In mid-2018, I had a small success getting a creative non-fiction essay accepted by Hippocampus Magazine and published on its site. This publication, while seemingly minor to some, was a huge moment for me because it was the first time I had been paid for my writing. As of now, a few of my short fiction stories are still in pending status with other online publications.

As it is nearing the end of the year, I am considering ways that I can continue to focus on my writing in 2019 and to become more deeply involved in the writing world. So far, I have a few things on my list:

Begin (and maintain!) a blog

Starting a blog has been on my to-do list for some time now. I plan to use this format to share my personal writing journey with you, including sharing writing strategies that have worked for me and ways that I am working to be more connected to writing.

Enroll in an editing certification course

I stumbled across the Poynter ACES Certificate in Editing and am considering spending the $75 for a certificate. I am hoping a certification will help beef up my resumé and hopefully offer extra skills for, at the very least, editing my own work and possibly editing the work of others.

Devote one evening a week to writing with others

I just recently moved to a new town and looking for a local writing group, I joined a Meetup group.  Through this group I met three other writers in the area. The organizer is a writer with her own editing business and the other two members are mystery writers. We will be meeting every other week to write together and to offer feedback on one another’s work. On the weeks we won’t be meeting, I plan to drop into the Shut Up and Write meetings which are also offered through Meetup. These meetings are what they sound like: writers come together, set a timer, and basically shut up and put words to paper (or to computer screen, as the case may be).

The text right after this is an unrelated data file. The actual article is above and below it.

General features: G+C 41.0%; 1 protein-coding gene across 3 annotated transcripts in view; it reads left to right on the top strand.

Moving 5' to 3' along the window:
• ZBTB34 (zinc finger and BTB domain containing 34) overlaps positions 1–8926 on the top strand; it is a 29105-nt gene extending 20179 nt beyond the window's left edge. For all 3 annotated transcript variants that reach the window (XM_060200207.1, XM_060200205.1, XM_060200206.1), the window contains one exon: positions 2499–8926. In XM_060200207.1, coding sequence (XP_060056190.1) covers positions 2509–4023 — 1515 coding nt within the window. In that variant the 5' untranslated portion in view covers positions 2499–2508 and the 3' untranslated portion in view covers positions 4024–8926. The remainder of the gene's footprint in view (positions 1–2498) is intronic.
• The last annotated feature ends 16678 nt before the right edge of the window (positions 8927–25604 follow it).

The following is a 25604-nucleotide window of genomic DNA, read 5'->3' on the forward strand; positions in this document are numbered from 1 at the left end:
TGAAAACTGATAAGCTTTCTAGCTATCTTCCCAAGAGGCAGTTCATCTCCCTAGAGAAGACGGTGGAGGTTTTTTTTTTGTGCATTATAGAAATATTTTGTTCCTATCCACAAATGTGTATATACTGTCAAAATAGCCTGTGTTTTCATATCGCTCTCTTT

Writing groups give me a sense of accountability that I unfortunately do not possess on my own. When I know other writers will be asking about my work each week, I am more inclined to focus. They are also great supports for bouncing off plot ideas and swapping information about writing conferences and events around your area.

Do you have any other tips for incorporating more writing into your life? Or maybe you have experienced challenges when trying to do so? Leave a comment below – I would love to hear from you!